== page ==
Mycoprotein is sometimes considered part of the mushroom family, and while there are some allergen concerns, only one in 146,000 people experience adverse reactions. To the rest, it’s pretty darn tasty. Since it’s usually bound together with free-range egg whites, Quorn is not technically vegan-friendly.

#4. Rice and Beans. One of the simplest, cheapest, and vegan-est meals in existence is also one of the best sources of protein around. Most beans are low in methionine and high in lysine, while rice is low in lysine and high in methionine. Put them together, and you have a protein content on par with that of meat. Subbing lentils or chickpeas for beans produces the same effect. These meals are a great way to load up on protein and carbohydrates after an intense workout.

#5. Asparagus. I bet you didn’t expect this delectable green to make the list! But a cup and a half of cooked asparagus has over 6 grams of protein – that’s about the same as a large egg. This versatile veggie also supplies folic acid (an important B vitamin, particularly for women of childbearing age) as well as vitamin C, iron, and more than 2 grams of fiber per cup. Grilled or steamed, asparagus make a wonderful side dish. Just season and drizzle with olive oil. Or for a lunch that will help you meet your daily veggie servings.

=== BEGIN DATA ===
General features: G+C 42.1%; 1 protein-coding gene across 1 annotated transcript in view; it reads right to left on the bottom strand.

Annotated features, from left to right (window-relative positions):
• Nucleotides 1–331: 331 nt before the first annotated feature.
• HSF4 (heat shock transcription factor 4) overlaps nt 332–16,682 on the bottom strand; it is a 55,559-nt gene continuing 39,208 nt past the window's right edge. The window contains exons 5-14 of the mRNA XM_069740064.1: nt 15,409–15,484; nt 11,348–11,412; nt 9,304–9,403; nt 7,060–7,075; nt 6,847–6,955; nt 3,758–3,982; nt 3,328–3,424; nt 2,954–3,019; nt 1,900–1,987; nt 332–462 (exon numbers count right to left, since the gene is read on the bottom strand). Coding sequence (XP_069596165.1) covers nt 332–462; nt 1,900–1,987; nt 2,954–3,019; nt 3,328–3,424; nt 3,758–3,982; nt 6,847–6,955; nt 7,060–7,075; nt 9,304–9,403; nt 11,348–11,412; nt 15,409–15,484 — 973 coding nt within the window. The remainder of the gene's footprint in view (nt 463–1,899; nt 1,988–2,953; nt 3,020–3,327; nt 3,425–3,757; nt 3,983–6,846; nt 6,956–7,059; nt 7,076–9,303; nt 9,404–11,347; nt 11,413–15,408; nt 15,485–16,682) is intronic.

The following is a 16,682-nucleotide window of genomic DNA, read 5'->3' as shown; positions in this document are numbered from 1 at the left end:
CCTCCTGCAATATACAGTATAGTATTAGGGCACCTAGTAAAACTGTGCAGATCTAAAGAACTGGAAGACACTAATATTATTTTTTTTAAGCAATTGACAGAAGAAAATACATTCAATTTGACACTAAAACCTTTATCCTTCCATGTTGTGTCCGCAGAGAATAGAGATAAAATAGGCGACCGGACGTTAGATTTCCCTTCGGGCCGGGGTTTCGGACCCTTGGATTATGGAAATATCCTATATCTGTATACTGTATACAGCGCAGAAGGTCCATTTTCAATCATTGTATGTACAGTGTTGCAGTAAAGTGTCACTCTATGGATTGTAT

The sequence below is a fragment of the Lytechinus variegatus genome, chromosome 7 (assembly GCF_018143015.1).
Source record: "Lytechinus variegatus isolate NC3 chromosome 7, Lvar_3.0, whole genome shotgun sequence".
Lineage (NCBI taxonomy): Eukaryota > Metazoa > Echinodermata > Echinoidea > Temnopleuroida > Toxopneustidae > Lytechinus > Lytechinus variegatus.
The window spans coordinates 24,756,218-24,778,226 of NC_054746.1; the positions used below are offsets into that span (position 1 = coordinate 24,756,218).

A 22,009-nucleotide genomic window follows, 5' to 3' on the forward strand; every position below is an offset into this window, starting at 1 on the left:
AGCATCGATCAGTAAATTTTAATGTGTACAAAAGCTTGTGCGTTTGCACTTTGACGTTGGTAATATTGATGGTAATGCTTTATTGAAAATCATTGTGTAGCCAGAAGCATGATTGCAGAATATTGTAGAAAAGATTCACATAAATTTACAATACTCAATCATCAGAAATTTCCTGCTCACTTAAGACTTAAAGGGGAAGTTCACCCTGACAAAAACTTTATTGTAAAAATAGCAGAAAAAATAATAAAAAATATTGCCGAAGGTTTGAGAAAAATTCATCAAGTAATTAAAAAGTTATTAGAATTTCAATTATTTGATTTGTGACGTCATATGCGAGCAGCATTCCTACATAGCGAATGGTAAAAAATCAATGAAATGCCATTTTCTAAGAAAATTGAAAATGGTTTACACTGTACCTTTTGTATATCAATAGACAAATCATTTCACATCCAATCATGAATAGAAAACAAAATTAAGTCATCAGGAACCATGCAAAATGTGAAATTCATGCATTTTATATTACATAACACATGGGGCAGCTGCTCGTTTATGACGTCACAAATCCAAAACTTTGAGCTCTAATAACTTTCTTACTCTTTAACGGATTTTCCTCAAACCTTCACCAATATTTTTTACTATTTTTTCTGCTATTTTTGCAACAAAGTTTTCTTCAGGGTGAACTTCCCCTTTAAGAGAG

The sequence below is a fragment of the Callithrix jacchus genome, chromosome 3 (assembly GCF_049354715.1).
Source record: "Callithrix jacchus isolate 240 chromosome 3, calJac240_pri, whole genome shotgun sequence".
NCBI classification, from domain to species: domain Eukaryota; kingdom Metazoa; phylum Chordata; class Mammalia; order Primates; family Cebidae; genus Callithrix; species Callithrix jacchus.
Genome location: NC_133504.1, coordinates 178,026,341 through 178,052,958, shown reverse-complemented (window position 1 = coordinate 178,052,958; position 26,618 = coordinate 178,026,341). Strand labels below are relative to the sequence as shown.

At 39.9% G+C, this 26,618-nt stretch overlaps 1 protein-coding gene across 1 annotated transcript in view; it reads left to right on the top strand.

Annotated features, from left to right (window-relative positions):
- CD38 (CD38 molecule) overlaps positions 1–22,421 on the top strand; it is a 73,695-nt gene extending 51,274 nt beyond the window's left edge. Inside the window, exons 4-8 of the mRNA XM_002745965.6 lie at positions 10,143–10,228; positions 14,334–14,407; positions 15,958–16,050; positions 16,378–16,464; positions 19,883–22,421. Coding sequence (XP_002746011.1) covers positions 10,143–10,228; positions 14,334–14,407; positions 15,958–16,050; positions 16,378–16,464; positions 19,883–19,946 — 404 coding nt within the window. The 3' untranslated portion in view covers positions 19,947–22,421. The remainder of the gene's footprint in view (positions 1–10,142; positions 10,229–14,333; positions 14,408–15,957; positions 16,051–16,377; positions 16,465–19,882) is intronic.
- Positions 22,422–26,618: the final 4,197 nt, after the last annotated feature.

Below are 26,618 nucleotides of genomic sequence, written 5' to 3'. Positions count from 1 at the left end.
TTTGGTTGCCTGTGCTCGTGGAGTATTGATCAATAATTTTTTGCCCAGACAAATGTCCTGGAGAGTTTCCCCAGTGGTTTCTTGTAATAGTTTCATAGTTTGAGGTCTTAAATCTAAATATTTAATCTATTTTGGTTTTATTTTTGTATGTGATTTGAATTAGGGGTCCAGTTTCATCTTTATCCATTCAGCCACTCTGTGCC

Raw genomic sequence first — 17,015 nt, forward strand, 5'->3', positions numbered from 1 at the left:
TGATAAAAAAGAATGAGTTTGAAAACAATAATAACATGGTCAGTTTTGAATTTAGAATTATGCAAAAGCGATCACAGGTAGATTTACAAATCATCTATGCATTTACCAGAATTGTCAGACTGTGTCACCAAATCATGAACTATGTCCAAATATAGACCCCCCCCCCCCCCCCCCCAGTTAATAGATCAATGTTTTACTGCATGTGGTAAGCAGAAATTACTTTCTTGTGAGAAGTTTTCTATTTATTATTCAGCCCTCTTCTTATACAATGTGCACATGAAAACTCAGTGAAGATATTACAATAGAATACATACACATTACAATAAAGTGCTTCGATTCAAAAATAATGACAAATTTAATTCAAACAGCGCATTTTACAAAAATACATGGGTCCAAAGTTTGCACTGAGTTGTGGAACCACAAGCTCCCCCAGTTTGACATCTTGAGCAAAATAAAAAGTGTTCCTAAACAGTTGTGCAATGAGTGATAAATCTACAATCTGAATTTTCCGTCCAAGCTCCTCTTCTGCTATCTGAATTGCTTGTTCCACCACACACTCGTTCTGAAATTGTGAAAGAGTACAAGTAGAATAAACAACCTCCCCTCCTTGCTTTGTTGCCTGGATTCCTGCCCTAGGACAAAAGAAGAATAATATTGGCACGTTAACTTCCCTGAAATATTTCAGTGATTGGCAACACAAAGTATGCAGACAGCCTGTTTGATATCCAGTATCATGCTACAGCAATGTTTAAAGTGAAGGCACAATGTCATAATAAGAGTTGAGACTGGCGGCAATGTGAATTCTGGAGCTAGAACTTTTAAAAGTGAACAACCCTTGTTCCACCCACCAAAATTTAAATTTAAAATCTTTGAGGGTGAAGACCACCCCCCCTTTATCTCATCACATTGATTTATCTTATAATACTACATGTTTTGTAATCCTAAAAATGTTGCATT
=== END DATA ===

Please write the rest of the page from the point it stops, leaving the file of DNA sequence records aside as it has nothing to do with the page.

#6. Pistachios. You might think that all nuts are the same when it comes to protein, but they’re not. Pistachios have 6 grams of protein per serving, more than most other tree nuts. In addition to protein, pistachios have plenty of fiber, potassium, vitamin B6, iron, antioxidants and other nutrients. Plus, they won’t wreck your diet. Studies show that in-shell pistachios are great for waistline-watchers. Research conducted at Eastern Illinois University and published in the journal Appetite found that people who snacked on in-shell pistachios consumed 41% fewer calories compared to those who ate shelled pistachios. The researchers suggest that the empty shells may be a helpful visual cue to help you be a more “mindful” snacker.

The above foods did not have a carbohydrate listing, and number 4 above could be a problem for those of us with type 2 diabetes. I admit that this is one of my favorites, but I do limit the quantity I consume.


Denise said...

I adore beans of most any sort, but particularly black beans, and brown rice, but both of those will absolutely skyrocket my blood sugar if eaten in more than 1/3 cup servings at a time; so unfortunate.

Bob Fenton said...

Denise, I think all of us can find a combination of rice and beans that will spike our blood glucose levels. I have found a wild black rice and a bean grown in the same area as the rice that does not spike my blood glucose until over a cup.

Some say that brown rice does not cause a spike for them, but it does for me. Yet, a few of the white rices do not spike me until over 2/3 of a cup.

This is why I firmly believe in the saying "YMMV" (your mileage may vary).